The Community Advice and Knowledge Exchange (CAKE) Network is an opportunity for students to share concerns and advice on common research student experiences. We meet monthly on MS Teams and after each meeting, we’ll share tips, tricks and ideas that were collated at the meeting for the wider research community to benefit from. For more info on the CAKE Network, check out this blog post.
January: Planning the year ahead
Coming back to research after the winter break is tough for a lot of students, regardless of target degree or other commitments. We talked a lot about planning strategies, tips for motivation, and creating realistic goals.
How to plan
We talked a lot about the need to prepare for planning, and how daunting that can be (especially after extended time away from working). Here are some of the ways research students in Edinburgh plan their work to avoid feeling overwhelmed.
- Plan one big thing a month and work on smaller projects which will lead to larger pieces of work; e.g. Jan: RD4, Feb: Ethics request with reading and notetaking to prepare for the literature review as a big piece of work down the line
- Set weekly goals and choose between 1 and 3 things to work towards ticking off your list – that way if you finish early you can give yourself a break before the traditional working week is done
- Plan to do less – you’ll feel more accomplished if you exceed your plan, but regardless you’re still working and it’ll feel more manageable
- Gantt charts can be helpful to manage your time (if you use them consistently), especially if you prefer visual representations of your workload and time allocation
While the submission of the thesis is a Big Deadline that looms or lurks in the future for many students, setting deadlines can be a good way to ensure important aspects of research projects are completed in good time.
- We discussed the pros and cons of including our supervisors in our time management and planning
- Some students agreed that having supervisors set soft deadlines for specific pieces of work or tasks added motivational pressures to get work done
- One student shared that they work backwards from your end date (including a buffer period for editing/extra time if work is delayed) and break their degree time into specific deadlines based on required elements or thesis chapters, e.g. Literature Review, Data Collection, Data Analysis, Methodology, Discussion, Conclusion, Introduction. The student finds that having six months to focus on a big-picture deadline, they can work out smaller weekly chunks to work towards a full thesis draft
- Some students use writing groups as part of their accountability process – declaring what they’ll work on for the allotted time and focusing intentionally on one thing can help get work done when it’s hard to focus
- Some students use holidays as a way to plan pieces of work , e.g. they finish data collection by the Friday so they can leave for holiday the following Tuesday and enjoy a few extra days of downtime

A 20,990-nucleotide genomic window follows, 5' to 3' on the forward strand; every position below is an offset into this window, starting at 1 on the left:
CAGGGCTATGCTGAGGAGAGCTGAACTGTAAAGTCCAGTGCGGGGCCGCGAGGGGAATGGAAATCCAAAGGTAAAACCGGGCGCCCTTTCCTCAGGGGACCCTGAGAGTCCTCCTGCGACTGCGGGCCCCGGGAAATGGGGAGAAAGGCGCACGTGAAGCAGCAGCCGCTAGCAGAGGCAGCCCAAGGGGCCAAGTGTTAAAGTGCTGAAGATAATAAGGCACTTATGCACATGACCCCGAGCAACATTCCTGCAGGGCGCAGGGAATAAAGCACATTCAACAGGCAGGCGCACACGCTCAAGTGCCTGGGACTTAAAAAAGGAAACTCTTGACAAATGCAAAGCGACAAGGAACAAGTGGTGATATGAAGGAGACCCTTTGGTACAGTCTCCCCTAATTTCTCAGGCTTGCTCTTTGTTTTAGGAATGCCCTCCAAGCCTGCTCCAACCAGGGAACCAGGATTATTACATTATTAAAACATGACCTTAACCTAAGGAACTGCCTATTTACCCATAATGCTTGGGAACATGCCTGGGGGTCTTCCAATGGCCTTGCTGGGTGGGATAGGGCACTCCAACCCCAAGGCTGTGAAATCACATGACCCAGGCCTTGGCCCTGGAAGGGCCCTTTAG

There’s no right or wrong way to tackle the workload during a research degree, but sometimes changing things up a bit can help give new perspective. We heard about some different ways of working research students use to keep on track without burning out or overloading themselves.
- Some students cap their research days at 4 hours of solid work (the pandemic and life in general has greatly impacted some students’ stamina, ability to work longer hours, or resulted in additional labour)
- Other students break up their working days, e.g. working 9am-12pm, resting 12pm-3pm, working 3pm-6pm.
- Some part-time students enjoy the flexibility of making their own schedules and interspersing their research with other work and projects, while others prefer stricter routines to have Research Days and Non-Research Days
- One researcher finds the Pomodoro method (45 minutes writing, 15 minutes break x 2) a revolutionary way of working
Taking time off
One consequence of the pandemic and mandatory home-working has been that students haven’t prioritised time off. One student shared that it’s too easy to think they don’t need a break, so they’re trying harder to schedule more time off this year. Scheduling in specific days off can help break up the workload and give us motivation to work towards.
- Some researchers do research on weekends, while others prefer to keep their weekends free of uni work
- Another student has Twitterless Sundays to avoid the pressures and constant noise of Academic Twitter
- During the holidays, one researcher turned their home desk into a snack desk so they couldn’t do any research during their time off
- One student locked their laptop away for a week to ensure they enjoyed their downtime as fully as they meant to over the winter break
- Another researcher shared that their friend organises a long weekend every 6 weeks and intentionally plans a fun activity to have something to look forward to
If you have more ideas to share or questions about planning the year ahead as a research student, drop them in the Comments below and let’s keep sharing our advice!
At February’s meeting, we’ll be discussing how to manage our relationships with supervisors – hope you can join us!